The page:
The main difference between Python and statically-typed languages like C++ or Java is that, in Python, the static analysis step is optional - if you don't run `mypy` or another type checker before deploying, your program will still happily execute as if there were no annotations at all.

> balance between clarity and verbosity

Another misconception is that type annotations inevitably make your code more verbose. In fact, you can have all the benefits of the typing annotations without having a single type hint in your code.

Python typing specifications allow you to expunge all your typing annotations into separate files, and keep the main code clean of them. For example imagine a source file, let's call it `foo.py`, which looks like this:

    def foo(bar, baz):
        return f"result: {bar + baz}"

    class Bla:
        def lalala(self):
            return 42
Now you can have a separate file, named `foo.pyi`, which looks like this:

    def foo(bar: int, baz: int) -> str: ...

    class Bla:
        def lalala(self) -> int: ...
Now, when you run `mypy`, it will use that second file to validate the typing information. This is called a "stub file", and you can read more about them in PEP 484 [0].

A few more misconceptions:

> - args and kwargs: We all know that these are lists and dictionaries respectively.However, I've seen code where they are annotated still.

Annotating args and kwargs are not about annotating those variables themselves, they are about marking their contents*. So if you annotate `kwargs` with `dict`, you're telling `mypy` that you expect the value of each keyword argument to be a dictionary, which is probably not what you wanted.

> When a function doesn't return anything, should we still annotate it with None, or we are kinda stating the obvious here.

Yes, because without an explicit annotation the default is `Any`, which is different from `None`. Specifically, as explained in the `mypy` documentation [1], an unannotated function is considered to be "dynamically typed", and some internal typing errors might go unchecked.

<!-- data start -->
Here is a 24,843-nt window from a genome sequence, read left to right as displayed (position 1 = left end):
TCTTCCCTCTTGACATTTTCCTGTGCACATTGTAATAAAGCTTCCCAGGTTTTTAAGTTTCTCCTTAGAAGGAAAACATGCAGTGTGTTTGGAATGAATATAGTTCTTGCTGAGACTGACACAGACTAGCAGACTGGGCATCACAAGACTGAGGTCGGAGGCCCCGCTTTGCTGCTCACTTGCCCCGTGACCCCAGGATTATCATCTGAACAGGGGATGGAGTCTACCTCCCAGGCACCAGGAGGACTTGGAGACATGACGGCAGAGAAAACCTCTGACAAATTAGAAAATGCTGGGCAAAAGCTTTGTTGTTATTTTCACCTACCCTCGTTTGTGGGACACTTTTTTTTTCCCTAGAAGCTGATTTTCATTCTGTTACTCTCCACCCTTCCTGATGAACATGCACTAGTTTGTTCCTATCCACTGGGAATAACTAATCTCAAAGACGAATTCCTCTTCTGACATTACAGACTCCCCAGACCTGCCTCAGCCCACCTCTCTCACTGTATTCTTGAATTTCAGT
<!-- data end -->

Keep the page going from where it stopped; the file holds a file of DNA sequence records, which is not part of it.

Again, for the purposes of static analysis nothing is "obvious".

> When the variable name is obvious. Do I still need to tell the type if the variable is called timestamp

Even if we look at annotation as simply documentation - does your variable contain a datetime object, a numeric timestamp (e.g. Linux epoch), or maybe an ISO 8601 formatted string?

> I feel like type checking is a way to hack a dynamic language like Python to become Java

As described above, the only difference between Python and Java (when it comes to typing) is that the latter enforces static analysis at compile time. Python, being dynamically interpreted, would require this analysis to happen on every run, which would make most programs completely unusable, so this analysis is completely optional. Yes, at runtime a Python function can be passed a type it does not know how to handle; but this is also perfectly possible even in statically typed languages.

Static analysis is a powerful tool, and many static language proponents insists that they give you enough correctness validation that you don't need unit tests. But it is only a tool, and it is a great benefit to have an option of having it when desired and ignoring it when practical; most languages don't have that luxury.

[0] https://www.python.org/dev/peps/pep-0484/#stub-files

[1] https://mypy.readthedocs.io/en/stable/getting_started.html?h...